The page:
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VESC UART Control with Spin — Parallax Forums

VESC UART Control with Spin

As mentioned in another thread, I'm working on an electric skateboard.
I'm hoping to use a Propeller to interface with several VESC (Vedder Electronic Speed Controller) boards. One reason for using VESC boards is VESC is an open source project. The source code for the VESC is available. The C code is out of my comfort zone. Rather than attempting to modify the VESC code, I'm hoping to interface with the VESC board using a Propeller.

There's a guide to Communicating with the VESC using UART but I find the instructions a bit sparse.



I'm attempting to figure out the commands and how they are used from the source code. I'm hopeful I'll be able to figure this all out but I thought I'd check here in case any of you have done something similar.

Do any of you have any suggestions on how to interface a Propeller (Spin or PASM preferred) with a VESC?

Searching the forums for "VESC" didn't produce any hits.

Comments

  • BeanBean Posts: 8,126
    edited 2020-08-10 12:52
    The VESC communicates over UART using packets with the following format:
    
    One Start byte (value 2 for short packets and 3 for long packets)
    One or two bytes specifying the packet length
    The payload of the packet
    Two bytes with a CRC checksum on the payload
    One stop byte (value 3)
    

    Why on earth would you use a stop byte value that is the same as a possible start byte value ?

    Bean
  • Bean wrote: »
    Why on earth would you use a stop byte value that is the same as a possible start byte value ?

    Bean

    I don't know. I think the original comm protocol used CAN. I'm guessing the "3" value for start and stop doesn't present the same issue when using CAN.
    The VESC communicates over UART using packets with the following format:
    
    One Start byte (value 2 for short packets and 3 for long packets)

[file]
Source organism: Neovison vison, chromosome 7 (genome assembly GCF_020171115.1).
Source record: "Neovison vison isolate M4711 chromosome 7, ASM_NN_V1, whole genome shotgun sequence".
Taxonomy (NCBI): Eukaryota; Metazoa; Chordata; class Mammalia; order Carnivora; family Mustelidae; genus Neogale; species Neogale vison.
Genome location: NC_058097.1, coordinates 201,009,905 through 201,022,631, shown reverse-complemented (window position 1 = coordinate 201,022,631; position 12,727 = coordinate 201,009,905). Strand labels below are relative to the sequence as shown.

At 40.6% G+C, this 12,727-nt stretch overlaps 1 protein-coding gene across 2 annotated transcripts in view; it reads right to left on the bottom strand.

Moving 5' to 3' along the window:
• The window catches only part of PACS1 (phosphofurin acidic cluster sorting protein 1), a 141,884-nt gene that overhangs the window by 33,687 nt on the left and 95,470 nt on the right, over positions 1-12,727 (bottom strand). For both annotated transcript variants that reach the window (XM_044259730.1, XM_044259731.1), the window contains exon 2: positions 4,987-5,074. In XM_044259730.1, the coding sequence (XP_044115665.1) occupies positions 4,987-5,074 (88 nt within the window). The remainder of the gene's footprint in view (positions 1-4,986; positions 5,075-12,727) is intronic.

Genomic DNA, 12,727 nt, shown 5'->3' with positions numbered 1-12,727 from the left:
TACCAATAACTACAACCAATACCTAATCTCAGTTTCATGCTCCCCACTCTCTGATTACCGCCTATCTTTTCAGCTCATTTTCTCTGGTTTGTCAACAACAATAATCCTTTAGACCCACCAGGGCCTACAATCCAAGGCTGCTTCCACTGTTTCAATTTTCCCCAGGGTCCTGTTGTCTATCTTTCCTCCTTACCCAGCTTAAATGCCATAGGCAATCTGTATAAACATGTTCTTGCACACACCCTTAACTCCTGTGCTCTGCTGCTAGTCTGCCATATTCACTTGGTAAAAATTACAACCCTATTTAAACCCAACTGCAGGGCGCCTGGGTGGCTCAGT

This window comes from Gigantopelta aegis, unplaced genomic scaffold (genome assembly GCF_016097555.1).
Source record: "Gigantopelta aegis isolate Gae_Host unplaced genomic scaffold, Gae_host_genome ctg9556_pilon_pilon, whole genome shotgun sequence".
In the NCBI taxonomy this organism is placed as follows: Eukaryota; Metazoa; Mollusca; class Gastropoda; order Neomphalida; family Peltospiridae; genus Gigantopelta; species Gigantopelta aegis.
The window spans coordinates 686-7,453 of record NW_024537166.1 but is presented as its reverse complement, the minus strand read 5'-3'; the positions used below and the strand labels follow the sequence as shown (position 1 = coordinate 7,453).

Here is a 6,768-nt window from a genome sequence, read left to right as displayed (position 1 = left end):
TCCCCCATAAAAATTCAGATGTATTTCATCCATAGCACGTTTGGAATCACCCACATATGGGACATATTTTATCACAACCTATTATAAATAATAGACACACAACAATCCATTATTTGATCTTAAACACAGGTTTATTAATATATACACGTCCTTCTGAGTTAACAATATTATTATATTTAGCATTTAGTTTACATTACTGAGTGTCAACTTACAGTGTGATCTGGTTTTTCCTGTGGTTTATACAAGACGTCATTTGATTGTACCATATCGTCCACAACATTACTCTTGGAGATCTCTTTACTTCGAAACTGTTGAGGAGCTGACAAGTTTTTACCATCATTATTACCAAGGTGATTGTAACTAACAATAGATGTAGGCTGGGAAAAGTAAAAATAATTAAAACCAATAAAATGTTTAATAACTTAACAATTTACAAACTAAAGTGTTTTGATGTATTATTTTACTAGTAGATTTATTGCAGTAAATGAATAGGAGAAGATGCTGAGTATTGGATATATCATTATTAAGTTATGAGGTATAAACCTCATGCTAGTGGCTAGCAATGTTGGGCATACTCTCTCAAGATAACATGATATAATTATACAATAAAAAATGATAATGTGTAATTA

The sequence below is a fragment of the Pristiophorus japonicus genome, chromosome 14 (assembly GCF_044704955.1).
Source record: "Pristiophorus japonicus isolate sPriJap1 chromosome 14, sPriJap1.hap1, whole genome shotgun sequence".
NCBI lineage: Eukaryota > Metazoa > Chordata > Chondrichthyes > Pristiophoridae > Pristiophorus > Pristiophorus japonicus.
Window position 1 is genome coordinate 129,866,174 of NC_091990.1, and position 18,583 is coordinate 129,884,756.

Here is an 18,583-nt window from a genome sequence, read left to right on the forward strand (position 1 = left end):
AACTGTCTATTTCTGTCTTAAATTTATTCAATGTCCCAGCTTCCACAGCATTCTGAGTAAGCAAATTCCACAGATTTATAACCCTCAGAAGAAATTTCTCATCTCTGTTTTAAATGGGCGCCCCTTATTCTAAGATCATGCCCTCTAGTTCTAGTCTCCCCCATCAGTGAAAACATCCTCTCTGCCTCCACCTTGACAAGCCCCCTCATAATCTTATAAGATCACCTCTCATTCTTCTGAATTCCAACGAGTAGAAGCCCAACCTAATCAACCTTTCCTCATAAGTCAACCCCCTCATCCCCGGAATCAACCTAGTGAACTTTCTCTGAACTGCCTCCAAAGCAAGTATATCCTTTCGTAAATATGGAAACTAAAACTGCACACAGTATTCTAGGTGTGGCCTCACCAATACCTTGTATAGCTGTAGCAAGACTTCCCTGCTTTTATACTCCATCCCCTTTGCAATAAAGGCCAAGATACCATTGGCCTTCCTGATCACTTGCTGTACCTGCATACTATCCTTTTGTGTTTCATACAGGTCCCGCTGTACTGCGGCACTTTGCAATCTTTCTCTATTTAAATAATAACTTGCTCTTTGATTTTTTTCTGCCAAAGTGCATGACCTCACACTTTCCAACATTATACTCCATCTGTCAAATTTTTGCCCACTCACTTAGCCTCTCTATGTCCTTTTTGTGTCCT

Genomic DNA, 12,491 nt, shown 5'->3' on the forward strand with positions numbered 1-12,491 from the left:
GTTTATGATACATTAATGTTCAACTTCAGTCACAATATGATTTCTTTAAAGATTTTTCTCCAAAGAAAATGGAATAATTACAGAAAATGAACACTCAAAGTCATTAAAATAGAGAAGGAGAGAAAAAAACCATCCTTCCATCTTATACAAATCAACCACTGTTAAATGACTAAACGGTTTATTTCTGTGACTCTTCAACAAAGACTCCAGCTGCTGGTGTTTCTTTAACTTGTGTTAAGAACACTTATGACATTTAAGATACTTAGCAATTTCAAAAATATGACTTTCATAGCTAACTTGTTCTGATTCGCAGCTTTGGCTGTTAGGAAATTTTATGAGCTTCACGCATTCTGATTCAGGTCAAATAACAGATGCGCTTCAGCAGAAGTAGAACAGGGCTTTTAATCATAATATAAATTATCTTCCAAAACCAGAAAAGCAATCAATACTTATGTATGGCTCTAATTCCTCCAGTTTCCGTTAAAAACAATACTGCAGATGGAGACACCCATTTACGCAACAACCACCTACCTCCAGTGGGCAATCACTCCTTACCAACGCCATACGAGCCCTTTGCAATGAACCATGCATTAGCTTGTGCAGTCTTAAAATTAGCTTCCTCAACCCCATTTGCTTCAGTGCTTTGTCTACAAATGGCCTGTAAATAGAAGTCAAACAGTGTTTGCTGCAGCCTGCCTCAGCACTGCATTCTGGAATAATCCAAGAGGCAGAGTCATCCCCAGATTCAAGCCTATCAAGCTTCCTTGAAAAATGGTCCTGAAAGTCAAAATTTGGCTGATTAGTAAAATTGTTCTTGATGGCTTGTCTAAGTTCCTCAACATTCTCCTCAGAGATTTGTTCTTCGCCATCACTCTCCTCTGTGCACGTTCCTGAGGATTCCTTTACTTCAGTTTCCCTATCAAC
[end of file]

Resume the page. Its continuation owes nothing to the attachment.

One or two bytes specifying the packet length
    The payload of the packet
    Two bytes with a CRC checksum on the payload
    One stop byte (value 3)
    

    The line "The payload of the packet" is disappointingly vague. I'm reading through the code attempting to understand how this payload is structured.

    I'll likely load one of the Arduino based examples and monitor the com line with a logic analyzer to see if the payload structure becomes understandable.

    I was kind of hoping there would be a list of commands and what they do someplace (other than within the code). Something like this one for Dynamixel actuators would be great.

    I like to think I'll be able to figure this out from the code and from monitoring communication from an Arduino. I'll post what I learn to the forum in case anyone else wants to control a VESC using a Propeller.
  • I think the payload is made up of a command followed by appropriate data.

    I believe the commands are listed in this file (part of a Raspberry Pi VESC project).

    There's also a Python file to get values from the VESC and set values in the VESC.

    Hopefully this is enough info for me to write a Spin program to interface with the VESC. I'll post an update whether or not it works.
  • mmm yeah, not the best instructions in the world. It basically comes down to 'use the source Luke'. Can not offer a source, but hope this gives some direction:

    Packet structure is described in the blog
        One Start byte (value 2 for short packets and 3 for long packets)
        One or two bytes specifying the packet length
        The payload of the packet
        Two bytes with a CRC checksum on the payload
        One stop byte (value 3)
    

    the start byte value basically indicates the index where the payload starts (ie length > 255, two bytes needed, use 3 other wise 2)

    For the payload you need to look in the bldc_interface.c file. It seems to consist of a command followed by a set of parameters depending on the command. The commands used are defined in datatypes.h.

    Example using the command given in the blog:
    "bldc_interface_set_current(10.0);
    

    bldc_interface.c
    void bldc_interface_set_current(float current) {
    	if (motor_control_set_func) {
    		motor_control_set_func(MOTOR_CONTROL_CURRENT, current);
    		return;
    	}
    	int32_t send_index = 0;
    	send_buffer[send_index++] = COMM_SET_CURRENT;
    	buffer_append_float32(send_buffer, current, 1000.0, &send_index);
    	send_packet_no_fwd(send_buffer, send_index);
    }
    

    datatypes.h
    typedef enum {
    	MOTOR_CONTROL_DUTY = 0, 
    	MOTOR_CONTROL_CURRENT,
    	MOTOR_CONTROL_CURRENT_BRAKE,
    	MOTOR_CONTROL_RPM,                                   
    	MOTOR_CONTROL_POS
    } motor_control_mode;
    ....
    typedef enum {
    	COMM_FW_VERSION = 0,
    	COMM_JUMP_TO_BOOTLOADER,
    	COMM_ERASE_NEW_APP,
    	COMM_WRITE_NEW_APP_DATA,
    	COMM_GET_VALUES,
    	COMM_SET_DUTY,
    	COMM_SET_CURRENT,
    	COMM_SET_CURRENT_BRAKE,
    	COMM_SET_RPM,
    	COMM_SET_POS,
    	COMM_SET_HANDBRAKE,
    	COMM_SET_DETECT,